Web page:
Mentorship helps new ag pilot get off the ground
SUDLERSVILLE, Md. — As a veteran aerial applicator, Mark Whalen has been approached by a lot of people interested in becoming an ag pilot.
Each time, he’d talk through all the steps that are needed before they would even fly an ag plane — years of work on a ground crew, months of flight training — and, in most cases, “you’d never hear from them again,” he said.
A lot of them run out of money or enthusiasm for flying, or both, and move on to something else, he said. It’s a natural process of weeding out those that don’t have the sustained passion for the job.
“You’ve got to be singularly focused. It’s very difficult to become an ag pilot,” Whalen said. “You really have to prove yourself in a number of ways to get in that seat.”
So, when Ben Beaven kept updating him on his progress in becoming a trained and licensed pilot, Whalen knew this time was different.
Along with sharing a passion for flying, Beaven found a connection with Whalen as both are University of Maryland graduates and members of the Alpha Gamma Rho agricultural fraternity, and formed an informal mentorship, eventually bringing Beaven, 21, into Whalen’s ShoreAg AirService aerial application business.
“It was a perfect fit for what I was looking for,” Beaven said.
Beaven had already been gaining experience working through high school for another applicator, loading planes on the ground and other tasks important to an aerial application operation.
“Usually it’s the other way around,” Whalen said. Most prospects come in having flight training and then have to put in their time on the ground.
After graduating from the University of Maryland with a degree in Agriculture Business Management, Beaven started standard flight training which then led to specialty training in South Dakota for low-level agricultural flying.
He got his private license in about 6 months and secured all the necessary ratings toward aerial application in another 6 months.
Beaven said he had been interested in aviation since childhood, mesmerized by seeing ag pilots fly over his family’s farm near Denton.
“It was obvious to me that this is what I wanted to do,” he said. “I knew that freshman year of high school.”
Whalen can relate.
He said that he pinpoints his affinity for aviation to a photo of a cousin who flew C-130 planes in the Vietnam War.
Something about how the relative stood in the picture, helmet under his arm, grabbed at Whalen, he said.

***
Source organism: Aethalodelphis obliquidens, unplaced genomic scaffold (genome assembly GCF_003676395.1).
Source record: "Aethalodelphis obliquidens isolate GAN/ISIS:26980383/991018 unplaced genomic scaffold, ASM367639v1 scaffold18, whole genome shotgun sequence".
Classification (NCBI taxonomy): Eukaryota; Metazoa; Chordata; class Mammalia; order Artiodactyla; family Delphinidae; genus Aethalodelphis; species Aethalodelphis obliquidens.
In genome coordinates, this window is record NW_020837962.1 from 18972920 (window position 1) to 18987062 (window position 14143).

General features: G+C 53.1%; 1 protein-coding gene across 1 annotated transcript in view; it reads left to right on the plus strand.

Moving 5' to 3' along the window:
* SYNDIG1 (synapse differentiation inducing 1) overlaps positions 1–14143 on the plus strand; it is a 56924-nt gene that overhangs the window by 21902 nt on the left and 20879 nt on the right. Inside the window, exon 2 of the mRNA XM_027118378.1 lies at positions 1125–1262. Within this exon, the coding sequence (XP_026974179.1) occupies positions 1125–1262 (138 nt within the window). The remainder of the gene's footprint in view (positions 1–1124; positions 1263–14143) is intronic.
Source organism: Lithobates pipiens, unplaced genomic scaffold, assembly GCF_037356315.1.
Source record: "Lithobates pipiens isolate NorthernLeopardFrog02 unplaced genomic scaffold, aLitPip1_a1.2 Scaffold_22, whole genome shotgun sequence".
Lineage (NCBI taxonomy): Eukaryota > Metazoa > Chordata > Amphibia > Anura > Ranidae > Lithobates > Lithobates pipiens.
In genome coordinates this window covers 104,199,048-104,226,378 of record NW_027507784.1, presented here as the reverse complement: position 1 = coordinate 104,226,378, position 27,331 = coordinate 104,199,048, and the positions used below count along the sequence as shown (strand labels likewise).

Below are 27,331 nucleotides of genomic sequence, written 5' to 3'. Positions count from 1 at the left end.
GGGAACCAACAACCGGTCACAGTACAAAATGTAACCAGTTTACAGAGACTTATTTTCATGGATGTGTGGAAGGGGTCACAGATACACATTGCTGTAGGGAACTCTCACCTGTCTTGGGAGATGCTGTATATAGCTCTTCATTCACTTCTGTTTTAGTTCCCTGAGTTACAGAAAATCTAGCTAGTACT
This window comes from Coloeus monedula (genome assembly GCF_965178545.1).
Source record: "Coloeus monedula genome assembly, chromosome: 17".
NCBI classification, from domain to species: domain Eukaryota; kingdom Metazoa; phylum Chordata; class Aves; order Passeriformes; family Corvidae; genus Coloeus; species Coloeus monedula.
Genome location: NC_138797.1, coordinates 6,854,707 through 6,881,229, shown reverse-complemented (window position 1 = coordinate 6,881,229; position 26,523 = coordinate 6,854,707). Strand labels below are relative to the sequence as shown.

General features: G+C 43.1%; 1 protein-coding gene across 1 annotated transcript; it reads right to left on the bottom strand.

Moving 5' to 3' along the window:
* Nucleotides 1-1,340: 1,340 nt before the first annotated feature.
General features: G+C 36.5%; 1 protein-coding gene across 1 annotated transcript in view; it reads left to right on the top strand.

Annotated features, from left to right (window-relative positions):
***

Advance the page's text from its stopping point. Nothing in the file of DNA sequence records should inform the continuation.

“It just kind of fascinated me,” he said. “Just a picture motivated me.”
Whalen earned a degree in agronomy from the University of Maryland and worked in the crop protection industry, including 35 years with Syngenta.
He has been a general pilot since 1986 but didn’t pick up aerial application until 2009 and only on a part-time basis while he still worked for Syngenta.
Since he retired in 2015, he and wife Joanne Whalen, retired University of Delaware Extension entomologist, have operated ShoreAg AirService full-time, mainly serving the upper Eastern Shore and into central Delaware.
Initially following their first careers, the Whalens spent a few years in crop consulting for farmers and conducting contract research projects, but in the last few years, they have transitioned primarily to aerial application, which doesn’t have year-round schedule to keep.
“We enjoyed it,” Mark said of the consulting work. “We were just getting older.”
Joanne, who handles much of the paperwork and supporting tasks, also carries an interest in aviation. While at Extension, she stayed tuned to what applicators were doing and their impact on farming.
“They’re always a big part of what we did and a big piece of the industry,” she said. “I saw great value of what they brought to the industry as a whole.”
Beavan started flying as an ag pilot this fall, applying cover crop seed to fields and next year plans to begin applying crop protectants.
Long term, Beaven said he wants to build his experience to eventually operate his own aerial application business, and has recently received approval to establish a landing strip in Talbot County that he plans to help manage and fly from in the upcoming season.
“He has all the skill sets,” Whalen said of Beaven. “He just has to develop in his capacity to run a business.”
Mark, 64, said being an owner and operator is a far steeper climb than decades ago.
The equipment is exponentially higher in cost, same with insurance, and a couple of accident claims can render a business uninsurable, he said.
“It’s an intense workplace, you have a lot going on,” he said.
But, young people like Beaven are still coming into the industry.
According to the National Agricultural Aviation Association’s most recent industry survey in 2019, the percentage of operators younger than 40 is up 4 percent to 15 percent of all pilots compared to its 2012 survey.
While the average age of ag pilots is 55, the largest percentage of pilots is in the 30-39 age category at 25 percent and the population among all hired pilots under 40 grew to 39 percent, up from 26 percent in 2012.
“The young people that are in it are really good,” Mark said.
The Whalens also pointed to a “speed mentoring” workshop at a recent NAAA convention that put together young pilots with operators, older applicators and other people in the industry.
“I was impressed a lot of young people were there,” Joanne said. “To see that many young people, that gave me a lot more excitement.”